[quote author=“frankr”]Unfortunately cannot answe this question in a short post. If you want the teaching on Scripture it is summed up in the Encyclical, Dei Verbum. It acknowledges the divine and human authors and the historical context in which they are written.
Well, we’ve talked about is fairly extensively before (last September to be precise):
[quote author=“frankr”]It comes down to the word sacred. Yes all the Sctiptures are sacred, all the scriptures are Holy Spirit coauthored. This does not traanslate that all the scriptures are doctrinal. There are posts on this thread I believe about the Church banning the bible from the laity in the middle ages. The danger that they perceived was not that they would read it for themselves and further their education. No the danger was that they would read the Bible and misinterpret the Scriptures. If you want examples of what they feared then read through any of these threads and see how easily scripture can be misinterpreted. Miller just wrote a long passage showing how the Scriptures can be used to justify anything. He has a point. This is why the Catholic Church has always held that the interpretation of Scripture is the job of the Church. This does not mean that we cannot read and meditate and interpret Scriptures but it does mean there are limits. We cannot say that Jesus was not God although we could read the Gospel of Mark and come to that conclusion. We cannot say that Jesus was not man though we might get that from reading John’s letters. The Church sets the boundaries for the discussion.
So yes Exodus is sacred but the Bible is not a rule book that one picks up and says God said this therefore I can do it. It has to be taken in context of the whole Christian faith. If you want examples of the misuse of Scripture look to Scripture itself. When Jesus is tempted by the Devil what does Satan do? He quotes Scripture? “It is written .... If you want to understand how some of the old testament writings changed with Jesus look at the words of Jesus prohibiting Divorce “Moses allowed divorce because the people were hard headed… I tell you…” ( I wish I knew my Scripture better but you get the point.)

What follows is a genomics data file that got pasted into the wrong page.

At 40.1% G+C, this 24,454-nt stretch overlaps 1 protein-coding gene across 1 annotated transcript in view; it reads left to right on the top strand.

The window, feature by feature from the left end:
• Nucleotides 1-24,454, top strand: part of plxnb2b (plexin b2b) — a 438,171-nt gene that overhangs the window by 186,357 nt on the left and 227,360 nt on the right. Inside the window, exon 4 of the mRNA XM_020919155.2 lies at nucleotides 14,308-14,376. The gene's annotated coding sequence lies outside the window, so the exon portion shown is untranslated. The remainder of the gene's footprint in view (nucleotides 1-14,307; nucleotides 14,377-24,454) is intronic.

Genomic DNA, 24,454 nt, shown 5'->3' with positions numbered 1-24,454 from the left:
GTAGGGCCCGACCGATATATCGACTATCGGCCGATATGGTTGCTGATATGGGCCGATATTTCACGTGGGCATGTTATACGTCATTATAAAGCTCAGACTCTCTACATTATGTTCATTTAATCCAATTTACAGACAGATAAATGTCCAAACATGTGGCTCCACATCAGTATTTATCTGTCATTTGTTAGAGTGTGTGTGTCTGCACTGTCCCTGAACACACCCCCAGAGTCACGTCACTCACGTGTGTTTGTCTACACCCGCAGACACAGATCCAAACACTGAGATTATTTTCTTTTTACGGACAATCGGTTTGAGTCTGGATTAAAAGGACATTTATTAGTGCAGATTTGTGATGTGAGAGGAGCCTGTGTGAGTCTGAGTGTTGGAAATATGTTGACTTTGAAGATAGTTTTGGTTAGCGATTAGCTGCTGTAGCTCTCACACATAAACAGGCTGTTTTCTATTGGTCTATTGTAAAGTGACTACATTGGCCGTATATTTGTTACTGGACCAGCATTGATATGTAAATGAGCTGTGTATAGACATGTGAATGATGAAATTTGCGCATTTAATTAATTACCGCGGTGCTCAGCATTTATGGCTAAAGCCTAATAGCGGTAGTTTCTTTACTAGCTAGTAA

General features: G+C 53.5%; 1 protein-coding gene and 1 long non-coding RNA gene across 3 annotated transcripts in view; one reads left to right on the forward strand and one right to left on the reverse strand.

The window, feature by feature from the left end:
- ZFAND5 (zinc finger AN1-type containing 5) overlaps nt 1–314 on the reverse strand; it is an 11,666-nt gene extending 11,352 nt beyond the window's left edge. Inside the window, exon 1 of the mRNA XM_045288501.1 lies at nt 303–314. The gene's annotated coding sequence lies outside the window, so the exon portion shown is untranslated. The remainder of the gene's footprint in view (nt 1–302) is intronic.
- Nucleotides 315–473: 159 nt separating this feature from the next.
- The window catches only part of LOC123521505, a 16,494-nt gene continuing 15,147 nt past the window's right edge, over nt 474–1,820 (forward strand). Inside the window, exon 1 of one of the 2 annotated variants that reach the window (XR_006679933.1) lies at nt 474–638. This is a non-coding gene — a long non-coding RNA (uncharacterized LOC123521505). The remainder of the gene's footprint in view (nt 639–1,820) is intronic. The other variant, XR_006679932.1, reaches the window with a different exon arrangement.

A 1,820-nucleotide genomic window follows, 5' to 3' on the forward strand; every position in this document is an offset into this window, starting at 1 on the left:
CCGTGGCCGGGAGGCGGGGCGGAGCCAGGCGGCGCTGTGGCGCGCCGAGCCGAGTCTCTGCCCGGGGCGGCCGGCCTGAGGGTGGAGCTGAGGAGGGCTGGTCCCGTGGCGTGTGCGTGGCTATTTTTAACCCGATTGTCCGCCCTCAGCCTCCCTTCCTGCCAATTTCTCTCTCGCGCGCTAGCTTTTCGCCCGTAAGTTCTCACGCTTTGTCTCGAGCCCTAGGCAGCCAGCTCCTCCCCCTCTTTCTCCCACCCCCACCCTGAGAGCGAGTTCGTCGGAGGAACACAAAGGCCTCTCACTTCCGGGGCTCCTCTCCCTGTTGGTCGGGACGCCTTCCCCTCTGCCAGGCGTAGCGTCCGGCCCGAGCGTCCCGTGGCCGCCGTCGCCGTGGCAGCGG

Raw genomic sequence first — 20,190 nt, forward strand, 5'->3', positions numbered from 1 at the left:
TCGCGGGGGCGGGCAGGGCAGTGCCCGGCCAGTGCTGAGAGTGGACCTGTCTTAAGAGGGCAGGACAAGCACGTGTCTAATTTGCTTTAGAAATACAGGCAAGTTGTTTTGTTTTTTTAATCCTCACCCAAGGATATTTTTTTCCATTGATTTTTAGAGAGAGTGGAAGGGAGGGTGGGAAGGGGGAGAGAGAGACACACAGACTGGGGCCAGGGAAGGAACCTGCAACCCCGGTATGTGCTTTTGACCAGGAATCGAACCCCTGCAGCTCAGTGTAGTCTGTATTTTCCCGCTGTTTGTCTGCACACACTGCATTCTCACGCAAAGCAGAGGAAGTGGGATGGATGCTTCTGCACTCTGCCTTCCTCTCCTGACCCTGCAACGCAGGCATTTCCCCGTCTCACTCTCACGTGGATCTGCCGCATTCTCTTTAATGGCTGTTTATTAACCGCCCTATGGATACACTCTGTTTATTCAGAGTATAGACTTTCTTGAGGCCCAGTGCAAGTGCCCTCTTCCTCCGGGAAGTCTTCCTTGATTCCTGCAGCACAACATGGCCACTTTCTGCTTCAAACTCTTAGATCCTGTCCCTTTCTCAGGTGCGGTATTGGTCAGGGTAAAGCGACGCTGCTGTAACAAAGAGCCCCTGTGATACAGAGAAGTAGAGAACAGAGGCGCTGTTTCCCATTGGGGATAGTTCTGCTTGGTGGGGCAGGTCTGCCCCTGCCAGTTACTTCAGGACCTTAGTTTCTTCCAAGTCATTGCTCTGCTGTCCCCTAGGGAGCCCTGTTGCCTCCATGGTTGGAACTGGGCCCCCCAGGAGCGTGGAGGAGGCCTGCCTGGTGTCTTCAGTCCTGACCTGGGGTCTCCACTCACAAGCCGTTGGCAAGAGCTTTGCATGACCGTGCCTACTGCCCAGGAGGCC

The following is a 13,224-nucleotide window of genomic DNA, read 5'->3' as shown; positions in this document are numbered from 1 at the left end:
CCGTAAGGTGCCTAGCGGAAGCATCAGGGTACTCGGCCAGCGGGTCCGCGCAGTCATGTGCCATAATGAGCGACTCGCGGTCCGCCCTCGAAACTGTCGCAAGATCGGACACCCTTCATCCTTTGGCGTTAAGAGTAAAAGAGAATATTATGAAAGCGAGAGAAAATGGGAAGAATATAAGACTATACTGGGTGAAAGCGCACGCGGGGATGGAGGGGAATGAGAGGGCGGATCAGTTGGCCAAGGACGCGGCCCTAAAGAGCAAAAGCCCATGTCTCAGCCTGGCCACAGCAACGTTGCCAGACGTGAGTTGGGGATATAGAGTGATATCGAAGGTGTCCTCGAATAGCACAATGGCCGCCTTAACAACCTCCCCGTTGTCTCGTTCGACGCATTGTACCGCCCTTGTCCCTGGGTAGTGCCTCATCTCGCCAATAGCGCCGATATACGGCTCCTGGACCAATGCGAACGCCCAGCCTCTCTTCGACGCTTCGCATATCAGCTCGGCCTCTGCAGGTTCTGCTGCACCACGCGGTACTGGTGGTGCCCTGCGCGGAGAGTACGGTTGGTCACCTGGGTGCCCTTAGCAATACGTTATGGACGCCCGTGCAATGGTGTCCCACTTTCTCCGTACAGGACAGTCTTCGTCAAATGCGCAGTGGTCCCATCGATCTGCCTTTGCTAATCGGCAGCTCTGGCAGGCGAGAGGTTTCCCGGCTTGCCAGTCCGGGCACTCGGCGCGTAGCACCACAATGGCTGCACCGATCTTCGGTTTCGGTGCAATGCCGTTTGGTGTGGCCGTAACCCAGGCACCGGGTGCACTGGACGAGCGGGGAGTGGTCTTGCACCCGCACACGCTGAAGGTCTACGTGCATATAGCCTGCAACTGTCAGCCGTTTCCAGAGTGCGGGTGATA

Finally the church from the beginning has always stressed the four senses of Scripture: the historical (literal), the tropological (moral), the allegorical, and the anagogical. Scripture has to read in this way.
And here is my response:
[quote author=“waltercat”]Well, I thought I was following you, but now I’m not so sure.
It is very uncomfortable to have to admit that not only are texts that condone slavery sacred but also co-authored by God (in his guise as the Holy Spirit). It would be more comfortable to say that humans authored the texts and the Holy Spirit guided us to the proper conclusion concerning which are sacred. But this option would allow us to condem Exodus 21:20 as non-sacred tripe; it would allow us the intellectually and morally satisfying option of rejeting the repulsive parts of the Bible.
I understand, thanks to your help, that Exodus 21:20 is not Catholic Doctrine. But I just can’t figure out why anyone would want to claim that it is sacred or that God co-wrote it. If God really is the co-author, why didn’t he, during some part of the revision process, say, “You know, we really out to strike that repulsive bit about slavery.” The fact that He did not makes me skeptical of his moral superiority.
I was in a different part of the country back then, and obviously much more with it, intellectually speaking. (I have always been suspicious of the water in California).
My very good question still stands. Is Ex 21:20 co-authored by God? If it is not doctrinal, why claim that God co-authored it? And if it is not doctrinal, isn’t that tantamount to saying that it’s erroneous?
HERE is a link to the discussion of which the above quotes are a part. The quotes occur on page nine of the thread.